By Stephen Collinson (AFP)
WASHINGTON — Talking tough on Iran, Republican White House hopefuls are trying to puncture President Barack Obama's national security armor in the cauldron of the 2012 election campaign.
They disdain Obama as weak towards Tehran, demand regime change and propose military attacks on Iran's subterranean nuclear program.
Ironically, the Republican assault comes as Obama aides and some independent analysts argue that US and allied pressure is actually working, as new sanctions take an unprecedented toll on the Iranian economy.
But Republicans fault Obama for his vow to engage US enemies, expressed in his own White House campaign in 2008, and say the administration has balked at imposing the "crippling" sanctions it promised.
Republican frontrunner Mitt Romney's rhetoric has been so stark that some critics worry he risks backing himself into a corner if elected president.
"If we reelect Barack Obama, Iran will have a nuclear weapon. If you elect Mitt Romney ... they will not have a nuclear weapon," he said in November.
On Wednesday, in South Carolina, Romney slammed Obama for being too slow to support the Iranian democracy protests in 2009.
"When there were over a million people in the streets of Tehran screaming for freedom, he was silent," Romney said.
Romney's rival Newt Gingrich meanwhile wants the Iranian regime replaced within a year while Rick Santorum compared Obama to "feckless" Jimmy Carter, who saw hopes of a second term in 1980 dissolved in an Iranian hostage crisis.
But unlike Carter, Obama has forged a strong reputation as commander-in-chief, masterminding the raid that killed Osama bin Laden and ending the war in Iraq.
Republicans, who traditionally brand Democrats weak on national security however, see a chance to use Iran to tarnish credentials Obama's campaign plans to use as a touchstone of his broader leadership.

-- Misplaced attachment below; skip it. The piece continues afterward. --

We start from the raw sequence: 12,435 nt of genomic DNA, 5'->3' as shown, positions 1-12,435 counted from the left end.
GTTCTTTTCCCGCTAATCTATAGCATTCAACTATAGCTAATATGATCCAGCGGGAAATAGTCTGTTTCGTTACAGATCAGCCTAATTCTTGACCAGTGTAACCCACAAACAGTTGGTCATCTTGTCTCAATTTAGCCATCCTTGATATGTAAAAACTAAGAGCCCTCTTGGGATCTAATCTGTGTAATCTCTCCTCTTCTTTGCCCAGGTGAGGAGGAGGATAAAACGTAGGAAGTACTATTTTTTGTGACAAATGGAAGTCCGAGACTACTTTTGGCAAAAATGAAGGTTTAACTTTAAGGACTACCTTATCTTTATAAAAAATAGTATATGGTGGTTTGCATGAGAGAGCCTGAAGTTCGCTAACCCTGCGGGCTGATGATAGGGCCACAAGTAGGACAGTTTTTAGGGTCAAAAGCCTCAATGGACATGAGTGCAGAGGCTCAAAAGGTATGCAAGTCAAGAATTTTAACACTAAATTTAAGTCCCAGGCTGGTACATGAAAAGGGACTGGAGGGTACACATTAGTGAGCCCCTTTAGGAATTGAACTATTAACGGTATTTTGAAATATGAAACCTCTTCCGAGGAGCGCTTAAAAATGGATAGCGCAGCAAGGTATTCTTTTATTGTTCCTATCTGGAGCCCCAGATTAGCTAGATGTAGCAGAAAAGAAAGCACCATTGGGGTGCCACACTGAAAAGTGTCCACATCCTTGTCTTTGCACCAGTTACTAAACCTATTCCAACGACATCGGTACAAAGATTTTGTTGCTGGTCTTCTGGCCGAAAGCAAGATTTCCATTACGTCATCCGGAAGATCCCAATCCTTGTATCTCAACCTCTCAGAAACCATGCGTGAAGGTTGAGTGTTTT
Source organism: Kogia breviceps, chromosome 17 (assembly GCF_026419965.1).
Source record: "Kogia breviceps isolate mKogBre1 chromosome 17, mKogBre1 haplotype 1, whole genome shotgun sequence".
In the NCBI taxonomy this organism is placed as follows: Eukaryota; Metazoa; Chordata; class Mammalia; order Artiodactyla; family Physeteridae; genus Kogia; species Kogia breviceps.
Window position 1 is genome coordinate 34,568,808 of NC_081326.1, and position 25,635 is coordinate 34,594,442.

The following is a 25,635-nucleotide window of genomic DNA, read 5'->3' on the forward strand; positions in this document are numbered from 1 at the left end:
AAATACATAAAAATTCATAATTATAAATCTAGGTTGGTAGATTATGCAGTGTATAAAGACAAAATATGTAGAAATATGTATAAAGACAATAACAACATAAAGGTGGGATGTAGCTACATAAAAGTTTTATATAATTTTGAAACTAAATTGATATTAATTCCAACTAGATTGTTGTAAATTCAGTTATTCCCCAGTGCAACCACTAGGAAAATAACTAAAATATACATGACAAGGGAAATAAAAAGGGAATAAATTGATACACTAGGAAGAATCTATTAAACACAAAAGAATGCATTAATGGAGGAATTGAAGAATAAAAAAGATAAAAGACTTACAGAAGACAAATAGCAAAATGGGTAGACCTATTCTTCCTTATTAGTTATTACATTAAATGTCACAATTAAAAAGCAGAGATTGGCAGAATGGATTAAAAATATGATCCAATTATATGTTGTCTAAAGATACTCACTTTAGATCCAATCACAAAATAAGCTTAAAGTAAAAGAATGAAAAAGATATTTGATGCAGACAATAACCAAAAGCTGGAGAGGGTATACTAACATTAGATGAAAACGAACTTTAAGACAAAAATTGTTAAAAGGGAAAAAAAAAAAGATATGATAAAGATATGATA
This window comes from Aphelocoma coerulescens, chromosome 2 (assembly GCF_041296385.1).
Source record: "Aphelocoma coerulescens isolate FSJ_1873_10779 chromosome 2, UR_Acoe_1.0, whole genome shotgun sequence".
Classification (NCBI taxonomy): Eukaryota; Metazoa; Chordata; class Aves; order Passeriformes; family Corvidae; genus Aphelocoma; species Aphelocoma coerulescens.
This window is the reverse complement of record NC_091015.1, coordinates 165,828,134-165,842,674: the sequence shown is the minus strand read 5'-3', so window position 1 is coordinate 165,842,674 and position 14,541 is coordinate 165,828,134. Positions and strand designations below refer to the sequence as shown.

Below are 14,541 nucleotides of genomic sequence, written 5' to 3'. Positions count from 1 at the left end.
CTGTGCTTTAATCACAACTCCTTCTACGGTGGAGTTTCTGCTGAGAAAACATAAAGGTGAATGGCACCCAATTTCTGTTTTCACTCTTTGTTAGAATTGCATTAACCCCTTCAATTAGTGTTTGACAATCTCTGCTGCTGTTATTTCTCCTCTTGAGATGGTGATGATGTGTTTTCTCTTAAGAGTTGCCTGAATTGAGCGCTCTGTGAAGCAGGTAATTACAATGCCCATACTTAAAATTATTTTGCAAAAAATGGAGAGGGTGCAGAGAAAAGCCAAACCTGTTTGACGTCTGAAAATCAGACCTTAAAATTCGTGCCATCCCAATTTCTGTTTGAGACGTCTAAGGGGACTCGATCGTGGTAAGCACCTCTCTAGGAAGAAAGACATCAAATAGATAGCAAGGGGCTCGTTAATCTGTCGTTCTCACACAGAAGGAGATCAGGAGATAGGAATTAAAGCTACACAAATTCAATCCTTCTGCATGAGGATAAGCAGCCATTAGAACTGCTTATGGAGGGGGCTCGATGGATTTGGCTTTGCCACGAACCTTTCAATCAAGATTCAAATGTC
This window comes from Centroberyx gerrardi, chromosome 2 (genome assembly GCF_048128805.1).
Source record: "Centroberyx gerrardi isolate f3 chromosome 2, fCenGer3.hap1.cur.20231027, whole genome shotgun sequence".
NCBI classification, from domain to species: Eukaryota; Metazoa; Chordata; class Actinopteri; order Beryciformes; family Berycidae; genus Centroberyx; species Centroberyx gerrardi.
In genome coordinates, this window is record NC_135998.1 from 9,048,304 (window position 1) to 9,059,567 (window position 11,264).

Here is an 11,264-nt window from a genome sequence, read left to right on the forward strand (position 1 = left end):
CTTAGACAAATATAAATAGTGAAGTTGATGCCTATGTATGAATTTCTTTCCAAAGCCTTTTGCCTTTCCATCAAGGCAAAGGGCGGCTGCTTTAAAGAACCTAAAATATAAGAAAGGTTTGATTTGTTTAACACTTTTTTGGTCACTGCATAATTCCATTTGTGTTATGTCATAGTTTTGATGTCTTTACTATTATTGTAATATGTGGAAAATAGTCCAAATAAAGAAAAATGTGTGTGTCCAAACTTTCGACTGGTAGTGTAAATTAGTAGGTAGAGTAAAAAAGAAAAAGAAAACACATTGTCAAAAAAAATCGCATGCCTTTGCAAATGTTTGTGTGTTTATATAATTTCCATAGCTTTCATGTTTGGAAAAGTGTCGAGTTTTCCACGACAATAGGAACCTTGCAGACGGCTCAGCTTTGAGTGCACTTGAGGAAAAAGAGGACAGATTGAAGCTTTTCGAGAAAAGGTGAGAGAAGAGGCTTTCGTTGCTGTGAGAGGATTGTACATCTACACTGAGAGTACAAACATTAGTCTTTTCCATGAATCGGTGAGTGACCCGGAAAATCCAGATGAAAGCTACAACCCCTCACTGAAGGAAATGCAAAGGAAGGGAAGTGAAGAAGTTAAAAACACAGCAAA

"I think that Iran will resonate in the campaign," said James Phillips, a Middle East analyst at the conservative Heritage Foundation.
"As an issue, it encapsulates some of the weakness of the Obama administration's broader foreign policy -- what many see as a naive willingness to engage American adversaries while showing very little result."
Obama aides however argue that his 2009 offer of "a new beginning" through engagement with Iran, though spurned, united the world around his subsequent attempts to isolate and punish Tehran over its nuclear program.
For now, the White House is choosing not to engage the Republican attacks.
But senior officials argue Obama built the most effective sanctions yet on Iran, and say Tehran is more isolated than it has been for many years, with its ally Syria in turmoil and its economy grinding to a halt.
"We have sanctions that are unprecedented, that are having a demonstrable effect on the Iranian economy," said White House spokesman Jay Carney.
"Iran is isolated in a way that it's never been, and the pressure on Iran is significant and increasing."
Officials though will not discuss what is presumed to be a campaign of cyber sabotage and covert targeting of Iranian nuclear scientists often attributed to Western or Israeli intelligence agencies.
Washington did say however it had nothing to do with the latest killing of an Iranian scientist on Wednesday.
Iran's impact on November's election is not easy to gauge, given that Obama and his Republican foe will duel primarily over the state of the economy after the worst slowdown since the Great Depression.
But as the Iran hostage crisis in 1980 showed, and the aftermath of the Iraq war underlined in 2004, foreign policy can weigh on the minds of voters.
If Iran-US tensions in the oil corridor of the Strait of Hormuz spill over into an "October surprise" conflict, voters would likely coalesce around Obama as commander-in-chief -- if he shows strong leadership.
But provocations by Iran could also leave Obama politically vulnerable, as a likely spike in oil prices could slow the US recovery, hurt jobs growth and inflict pain at the gasoline pump for Americans.
And a skirmish with Iran could undermine Obama's narrative that the "tide of war is receding" as his strategy in Iraq and Afghanistan brings American troops home.
But Karim Sadjadpour, an Iran analyst with the Carnegie Endowment for International Peace, said that absent a major crisis, the Islamic Republic would not toy with voters' minds.
"As long as Iran doesn't get the bomb, and is not bombed, before November 2012, I don't think it will be a decisive campaign issue," he said.
"Despite the fact that the Republicans have used Iran policy as a means to attack President Obama, I think most Americans when they get up in the morning worry primarily about America, not Iran."
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